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Best practices for social media

March 7th, 2011 | Posted by Leanama in Leana's blog

Social media is an ever-increasing phenomenon and everyone is trying their hardest to jump on the bandwagon and prove to the next person that they  are socially active online, but simply setting up a profile page on Facebook or tweeting daily does not mean you’ll win the prize for being a social media guru. You need to put a lot more time and effort into it.

Two of the most high profile areas where you can start to interact socially and build up new contacts are Facebook and Twitter. If you’re going to sign up to these popular sites it’s important to follow some simple guidelines to make sure that the progress you make is valuable.

Let’s start with Facebook; one of the biggest mistakes people make when setting up their own page on Facebook is that they behave like a brand and not a person. If you’re setting up a company profile page then use it like you would a personal account. Regularly update your page with fresh images and content, and frequently engage with other pages as a two-way channel will ensure you generate the most sustained engagement.

Signing up to Facebook analytics is the key to increasing the level of engagement around the activity that you’re providing. Tools like this allow you to look at the types of posts that people are interested in and which ones generate the most activity, so you can look to repeat these activities in the future. For example, competitions can prove highly popular on Facebook if given the right amount of attention to detail.

Facebook is like any other social media platform in that conversations are important, so your strategy should reflect this and you should allow as much as possible for your users to communicate freely with you via posts, comments and ‘likes’.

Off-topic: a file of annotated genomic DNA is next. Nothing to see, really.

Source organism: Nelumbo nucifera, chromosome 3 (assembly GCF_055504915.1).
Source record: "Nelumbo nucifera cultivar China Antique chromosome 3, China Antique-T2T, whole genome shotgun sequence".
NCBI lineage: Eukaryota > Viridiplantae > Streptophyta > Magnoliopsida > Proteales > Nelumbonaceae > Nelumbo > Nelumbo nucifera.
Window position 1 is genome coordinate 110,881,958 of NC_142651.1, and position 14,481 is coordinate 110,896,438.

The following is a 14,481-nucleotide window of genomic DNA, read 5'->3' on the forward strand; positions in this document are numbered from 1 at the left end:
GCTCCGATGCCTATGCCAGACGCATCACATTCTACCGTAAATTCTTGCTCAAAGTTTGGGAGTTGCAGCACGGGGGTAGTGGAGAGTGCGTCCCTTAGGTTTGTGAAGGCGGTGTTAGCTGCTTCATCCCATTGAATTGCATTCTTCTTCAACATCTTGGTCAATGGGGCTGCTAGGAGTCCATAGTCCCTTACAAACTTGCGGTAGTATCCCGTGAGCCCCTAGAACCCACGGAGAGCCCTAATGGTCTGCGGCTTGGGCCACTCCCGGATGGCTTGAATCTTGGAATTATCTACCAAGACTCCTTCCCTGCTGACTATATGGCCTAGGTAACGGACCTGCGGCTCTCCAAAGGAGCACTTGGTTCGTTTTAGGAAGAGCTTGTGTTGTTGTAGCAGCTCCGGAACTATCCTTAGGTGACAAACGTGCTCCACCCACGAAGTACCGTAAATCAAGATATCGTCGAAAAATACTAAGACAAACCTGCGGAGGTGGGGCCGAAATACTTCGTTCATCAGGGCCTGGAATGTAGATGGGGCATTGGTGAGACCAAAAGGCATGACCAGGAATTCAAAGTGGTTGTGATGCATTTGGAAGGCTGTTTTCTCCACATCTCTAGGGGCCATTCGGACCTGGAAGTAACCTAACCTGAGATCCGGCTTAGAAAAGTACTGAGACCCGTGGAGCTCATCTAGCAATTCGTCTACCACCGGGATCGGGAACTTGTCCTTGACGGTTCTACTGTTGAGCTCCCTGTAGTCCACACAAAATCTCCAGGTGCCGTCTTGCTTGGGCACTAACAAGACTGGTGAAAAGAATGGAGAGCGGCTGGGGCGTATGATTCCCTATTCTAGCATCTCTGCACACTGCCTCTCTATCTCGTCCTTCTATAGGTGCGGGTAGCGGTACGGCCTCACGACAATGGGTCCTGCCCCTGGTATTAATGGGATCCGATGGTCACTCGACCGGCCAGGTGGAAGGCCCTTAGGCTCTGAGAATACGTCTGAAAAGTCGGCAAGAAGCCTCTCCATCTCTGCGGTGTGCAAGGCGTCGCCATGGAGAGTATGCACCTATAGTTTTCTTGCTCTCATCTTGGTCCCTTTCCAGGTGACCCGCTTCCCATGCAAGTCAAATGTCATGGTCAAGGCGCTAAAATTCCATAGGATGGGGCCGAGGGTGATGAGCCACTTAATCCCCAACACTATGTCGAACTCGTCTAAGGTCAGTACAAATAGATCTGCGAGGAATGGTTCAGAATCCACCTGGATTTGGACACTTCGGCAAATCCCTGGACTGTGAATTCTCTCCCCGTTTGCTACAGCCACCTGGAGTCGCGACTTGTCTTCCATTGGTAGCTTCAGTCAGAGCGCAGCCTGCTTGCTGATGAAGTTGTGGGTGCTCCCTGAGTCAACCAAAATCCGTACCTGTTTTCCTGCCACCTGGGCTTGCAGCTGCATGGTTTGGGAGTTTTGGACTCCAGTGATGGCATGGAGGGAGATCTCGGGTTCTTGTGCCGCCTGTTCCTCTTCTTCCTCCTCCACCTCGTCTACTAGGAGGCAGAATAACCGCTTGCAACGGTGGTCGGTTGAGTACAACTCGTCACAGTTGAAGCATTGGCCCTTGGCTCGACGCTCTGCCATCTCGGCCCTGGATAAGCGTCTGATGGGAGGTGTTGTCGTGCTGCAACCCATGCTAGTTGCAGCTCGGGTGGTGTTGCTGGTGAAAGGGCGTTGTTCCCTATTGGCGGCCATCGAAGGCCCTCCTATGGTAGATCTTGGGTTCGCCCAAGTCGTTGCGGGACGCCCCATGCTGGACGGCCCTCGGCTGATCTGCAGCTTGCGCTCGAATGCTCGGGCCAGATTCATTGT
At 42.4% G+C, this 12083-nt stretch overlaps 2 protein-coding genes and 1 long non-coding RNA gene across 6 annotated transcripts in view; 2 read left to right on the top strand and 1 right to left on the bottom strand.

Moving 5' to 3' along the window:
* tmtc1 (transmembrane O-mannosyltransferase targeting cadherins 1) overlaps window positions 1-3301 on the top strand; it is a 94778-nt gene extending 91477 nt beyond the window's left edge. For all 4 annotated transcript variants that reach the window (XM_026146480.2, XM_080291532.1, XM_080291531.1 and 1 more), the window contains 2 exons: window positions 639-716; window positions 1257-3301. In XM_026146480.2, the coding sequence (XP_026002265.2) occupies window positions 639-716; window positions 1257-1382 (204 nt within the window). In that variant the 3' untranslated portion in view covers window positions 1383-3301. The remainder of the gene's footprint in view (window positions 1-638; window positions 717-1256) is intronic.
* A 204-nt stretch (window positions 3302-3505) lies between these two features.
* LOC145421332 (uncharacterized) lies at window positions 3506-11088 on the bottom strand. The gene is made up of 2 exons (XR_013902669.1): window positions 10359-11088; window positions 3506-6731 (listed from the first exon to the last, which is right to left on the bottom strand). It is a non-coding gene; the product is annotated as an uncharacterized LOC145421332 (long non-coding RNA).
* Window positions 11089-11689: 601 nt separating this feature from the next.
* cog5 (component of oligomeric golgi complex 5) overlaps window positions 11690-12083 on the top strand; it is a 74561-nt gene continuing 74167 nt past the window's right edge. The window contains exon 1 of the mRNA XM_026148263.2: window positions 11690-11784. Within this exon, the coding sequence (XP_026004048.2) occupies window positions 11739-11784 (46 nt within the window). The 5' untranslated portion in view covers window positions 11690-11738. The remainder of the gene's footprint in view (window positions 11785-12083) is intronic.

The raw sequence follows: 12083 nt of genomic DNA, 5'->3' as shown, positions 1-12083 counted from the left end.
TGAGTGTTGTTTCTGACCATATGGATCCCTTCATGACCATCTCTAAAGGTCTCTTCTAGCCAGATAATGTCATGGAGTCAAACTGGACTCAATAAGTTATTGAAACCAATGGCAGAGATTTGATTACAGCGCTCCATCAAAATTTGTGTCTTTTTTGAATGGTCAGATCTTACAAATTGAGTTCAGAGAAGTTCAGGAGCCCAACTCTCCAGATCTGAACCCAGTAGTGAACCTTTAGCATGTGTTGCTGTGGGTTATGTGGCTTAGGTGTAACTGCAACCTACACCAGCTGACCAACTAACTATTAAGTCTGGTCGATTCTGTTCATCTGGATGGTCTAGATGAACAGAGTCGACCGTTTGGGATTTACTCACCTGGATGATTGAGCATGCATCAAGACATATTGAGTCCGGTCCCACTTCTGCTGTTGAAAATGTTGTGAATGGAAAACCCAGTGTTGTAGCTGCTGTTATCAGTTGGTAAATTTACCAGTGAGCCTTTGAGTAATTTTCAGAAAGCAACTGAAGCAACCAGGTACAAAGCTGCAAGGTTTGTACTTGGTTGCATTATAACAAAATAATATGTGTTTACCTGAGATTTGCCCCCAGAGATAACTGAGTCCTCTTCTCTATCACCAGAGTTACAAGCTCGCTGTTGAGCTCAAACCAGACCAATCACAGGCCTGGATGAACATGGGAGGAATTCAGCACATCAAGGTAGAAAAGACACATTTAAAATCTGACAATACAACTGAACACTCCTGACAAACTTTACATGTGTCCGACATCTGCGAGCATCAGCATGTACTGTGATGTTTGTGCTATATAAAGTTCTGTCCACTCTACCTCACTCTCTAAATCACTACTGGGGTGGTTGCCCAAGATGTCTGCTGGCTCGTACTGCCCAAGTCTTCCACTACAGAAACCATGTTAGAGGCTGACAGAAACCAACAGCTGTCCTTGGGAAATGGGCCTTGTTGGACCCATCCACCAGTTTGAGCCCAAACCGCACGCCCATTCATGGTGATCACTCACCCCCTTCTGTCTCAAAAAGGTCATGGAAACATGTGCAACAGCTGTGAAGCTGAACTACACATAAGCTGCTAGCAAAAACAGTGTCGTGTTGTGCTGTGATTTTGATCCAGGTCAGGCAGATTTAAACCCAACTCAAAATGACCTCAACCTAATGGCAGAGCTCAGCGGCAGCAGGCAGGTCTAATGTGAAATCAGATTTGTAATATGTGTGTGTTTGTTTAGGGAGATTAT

Finally, make sure that you use all the resources possible to make your Facebook page as engaging as possible. It’s not enough to write a few wall posts and hope someone responds, you need to be actively creating discussion boards, and making sure that your content is relevant and appears in the right sections of your page. Make sure your content reaches your friend’s newsfeeds and use as many different methods of posting as you can, so not just status updates.

Now we move on to Twitter, where the initial principles I’ve discussed above are the same. Treat your page like a person and make sure that you have as many two-way conversations as you can as this is one of the key areas in which you can engage with your followers and build up a personality. You must be willing to interact personally with at least a proportion of your followers through Direct Messages and @replies.

Make sure you acknowledge anyone who has mentioned your brand or campaign on Twitter by using TwitterSearch and then following them. The chances are they will appreciate the follow and follow you back. The higher the presence you have in Twitter feeds, the further engagement and reach you’ll create for your brand.

Setting up an account in Bit.ly or Hootsuite is a way to generate smaller URLs for your content leaving you with more characters in your tweet. You can then use the analytics areas of these useful accounts to track and make note of which content is more popular.

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